In the Vellore Citizens' Welfare Forum case the Supreme Court held the precautionary and the polluter pays principles are part of the domestic environmental law, as well – arguably – as customary international law. In the Court’s reasoning Articles 21, 47, 48A and 51A(g), as well as India’s network of statutory environmental laws, were sufficient to render the precautionary and the polluter pays principles part of the domestic environmental law. Further, the Court declared that ‘sustainable development as a balancing concept between ecology and development has been accepted as a part of the Customary International Law although its salient features are yet to be finalized by international law jurists’.
This analysis of the case law on the precautionary principle reveals the following. First, that the courts often engage the precautionary principle when the background conditions for its engagement (viz scientific uncertainty) are not met. Second that the courts are in reality engaging the preventive principle in as far as they are crafting responses to known (not unknown or unknowable) risks. In other words, the courts while they cite the precautionary principle, are in fact engaging prevention broadly conceived rather than precaution narrowly conceived. Third, they treat the notions of sustainable development and precaution/prevention as a fungible mix of elements, justifying, therefore, a balancing exercise between development and environmental concerns and priorities. While such a balancing exercise may be essential and inevitable in environmental cases, invoking the precautionary principle permits the courts to shift the burden of proof to the industrialist, and fundamentally change the dynamics of the decision-making process.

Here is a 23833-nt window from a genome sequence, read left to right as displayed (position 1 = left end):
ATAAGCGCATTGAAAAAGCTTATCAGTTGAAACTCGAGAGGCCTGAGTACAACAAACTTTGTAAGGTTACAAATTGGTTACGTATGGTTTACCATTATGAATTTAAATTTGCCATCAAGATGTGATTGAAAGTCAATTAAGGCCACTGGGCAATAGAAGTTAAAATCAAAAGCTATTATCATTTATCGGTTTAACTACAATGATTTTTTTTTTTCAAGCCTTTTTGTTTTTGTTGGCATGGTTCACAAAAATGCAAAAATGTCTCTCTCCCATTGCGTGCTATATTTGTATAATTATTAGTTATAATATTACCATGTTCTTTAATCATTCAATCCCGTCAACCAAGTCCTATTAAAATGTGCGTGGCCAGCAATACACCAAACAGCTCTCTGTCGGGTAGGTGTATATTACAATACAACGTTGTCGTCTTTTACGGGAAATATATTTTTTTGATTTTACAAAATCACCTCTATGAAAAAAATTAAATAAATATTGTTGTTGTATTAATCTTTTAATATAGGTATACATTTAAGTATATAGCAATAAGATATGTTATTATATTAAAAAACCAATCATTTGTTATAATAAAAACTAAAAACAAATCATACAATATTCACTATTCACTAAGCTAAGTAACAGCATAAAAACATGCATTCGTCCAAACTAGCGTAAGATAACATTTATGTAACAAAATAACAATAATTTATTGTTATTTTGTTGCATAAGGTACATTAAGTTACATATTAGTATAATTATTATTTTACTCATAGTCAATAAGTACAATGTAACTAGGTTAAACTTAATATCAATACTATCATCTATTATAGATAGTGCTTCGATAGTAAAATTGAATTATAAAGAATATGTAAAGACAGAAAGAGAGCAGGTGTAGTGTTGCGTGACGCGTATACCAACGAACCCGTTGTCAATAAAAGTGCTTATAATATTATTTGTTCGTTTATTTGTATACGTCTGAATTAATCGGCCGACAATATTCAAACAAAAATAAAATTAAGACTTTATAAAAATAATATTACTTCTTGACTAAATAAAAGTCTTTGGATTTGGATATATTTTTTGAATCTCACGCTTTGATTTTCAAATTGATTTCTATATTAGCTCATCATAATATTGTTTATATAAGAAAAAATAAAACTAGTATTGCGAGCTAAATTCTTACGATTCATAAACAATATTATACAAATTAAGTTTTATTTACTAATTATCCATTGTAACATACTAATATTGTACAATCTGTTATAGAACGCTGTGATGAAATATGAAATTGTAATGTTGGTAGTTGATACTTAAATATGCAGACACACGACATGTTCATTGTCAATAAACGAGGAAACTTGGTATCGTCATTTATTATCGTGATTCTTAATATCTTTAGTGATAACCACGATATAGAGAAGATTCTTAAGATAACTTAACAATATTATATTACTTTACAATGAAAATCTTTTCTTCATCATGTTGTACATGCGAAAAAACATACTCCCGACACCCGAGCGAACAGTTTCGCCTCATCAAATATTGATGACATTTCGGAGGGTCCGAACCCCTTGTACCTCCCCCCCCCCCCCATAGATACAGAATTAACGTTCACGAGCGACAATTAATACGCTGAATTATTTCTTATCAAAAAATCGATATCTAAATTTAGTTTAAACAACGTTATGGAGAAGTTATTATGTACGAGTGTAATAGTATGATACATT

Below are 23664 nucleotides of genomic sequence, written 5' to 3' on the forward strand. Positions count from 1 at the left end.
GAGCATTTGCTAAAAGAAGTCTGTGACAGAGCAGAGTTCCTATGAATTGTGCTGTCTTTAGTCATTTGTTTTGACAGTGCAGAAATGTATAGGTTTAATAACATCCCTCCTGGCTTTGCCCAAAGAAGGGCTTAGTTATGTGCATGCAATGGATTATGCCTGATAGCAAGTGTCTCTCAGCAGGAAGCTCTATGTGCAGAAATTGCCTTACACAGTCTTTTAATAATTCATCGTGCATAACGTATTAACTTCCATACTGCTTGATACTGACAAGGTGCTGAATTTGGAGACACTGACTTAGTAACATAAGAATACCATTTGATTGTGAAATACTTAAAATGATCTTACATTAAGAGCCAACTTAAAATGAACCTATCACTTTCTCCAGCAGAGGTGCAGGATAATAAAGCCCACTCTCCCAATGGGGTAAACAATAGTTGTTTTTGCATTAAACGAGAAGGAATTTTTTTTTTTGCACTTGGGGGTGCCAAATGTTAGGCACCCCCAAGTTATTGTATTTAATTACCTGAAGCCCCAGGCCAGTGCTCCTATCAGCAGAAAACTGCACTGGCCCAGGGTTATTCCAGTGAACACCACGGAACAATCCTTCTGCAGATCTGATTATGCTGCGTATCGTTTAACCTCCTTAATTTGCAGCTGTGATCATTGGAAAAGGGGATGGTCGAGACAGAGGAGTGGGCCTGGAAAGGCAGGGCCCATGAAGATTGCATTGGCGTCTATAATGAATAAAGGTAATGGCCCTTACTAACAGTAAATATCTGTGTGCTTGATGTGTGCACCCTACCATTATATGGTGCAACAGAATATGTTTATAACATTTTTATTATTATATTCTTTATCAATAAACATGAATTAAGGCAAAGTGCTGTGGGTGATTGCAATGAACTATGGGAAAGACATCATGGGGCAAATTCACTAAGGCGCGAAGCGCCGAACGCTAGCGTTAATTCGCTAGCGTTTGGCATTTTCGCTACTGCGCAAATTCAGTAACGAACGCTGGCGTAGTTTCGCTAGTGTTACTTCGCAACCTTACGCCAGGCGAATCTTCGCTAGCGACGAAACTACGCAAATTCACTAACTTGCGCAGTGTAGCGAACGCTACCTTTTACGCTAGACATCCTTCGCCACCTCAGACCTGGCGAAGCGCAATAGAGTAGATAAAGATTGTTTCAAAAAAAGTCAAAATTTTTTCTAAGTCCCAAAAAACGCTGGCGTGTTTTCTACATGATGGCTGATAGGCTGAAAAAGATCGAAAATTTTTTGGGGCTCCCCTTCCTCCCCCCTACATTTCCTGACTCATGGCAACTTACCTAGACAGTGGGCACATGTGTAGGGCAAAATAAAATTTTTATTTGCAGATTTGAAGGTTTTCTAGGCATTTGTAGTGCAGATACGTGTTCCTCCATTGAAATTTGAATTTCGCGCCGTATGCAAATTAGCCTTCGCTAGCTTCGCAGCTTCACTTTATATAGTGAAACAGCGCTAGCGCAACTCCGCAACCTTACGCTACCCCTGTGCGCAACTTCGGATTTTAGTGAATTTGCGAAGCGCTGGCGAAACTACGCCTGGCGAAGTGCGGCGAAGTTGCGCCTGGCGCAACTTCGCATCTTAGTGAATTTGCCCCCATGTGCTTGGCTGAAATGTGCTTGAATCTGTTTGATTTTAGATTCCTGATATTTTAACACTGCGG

The precautionary principle has been defined in many international treaties and domestic legislation. The application of principle requires interpretation of it by the policymakers. The absence of a widely agreed upon definition undermines the precautionary principle. The different interpretation of the principle leads to decision makers responding differently to different industrial activities.
To apply to implement precautionary effectively, its suitable place must be found in the intersecting spheres of politics and science. The most important factor to be taken into account is the degree to which science should drive policymaking. The crux of the principle is the relationship between the expert knowledge of scientists and the value choices of public officials.
The definition of the precautionary principle in various international instruments such as the Rio Declaration includes the phrase ‘lack of certainty’. This implies that there are cases where there can be full certainty. However, the policymakers as well as the scientists must accept that uncertainty is an inevitable part of environmental policymaking.
Another fact which must be acknowledged while applying the precautionary principle is that is the significance of ignorance. Sometimes, an action is taken based on notional threats to the environment without a proper risk assessment.
Many scientists have criticised both international and domestic environmental law for undermining the role of science in defining the precautionary principle. Many policy makers argue that precautionary principle is based entirely on legislative and administrative aspects and not concerned with science. However, in reality the principle is not anti-science and depends on science. This disagreement arises because science has failed in providing a full proof protection to the environment.
Author: Navin Kumar Jaggi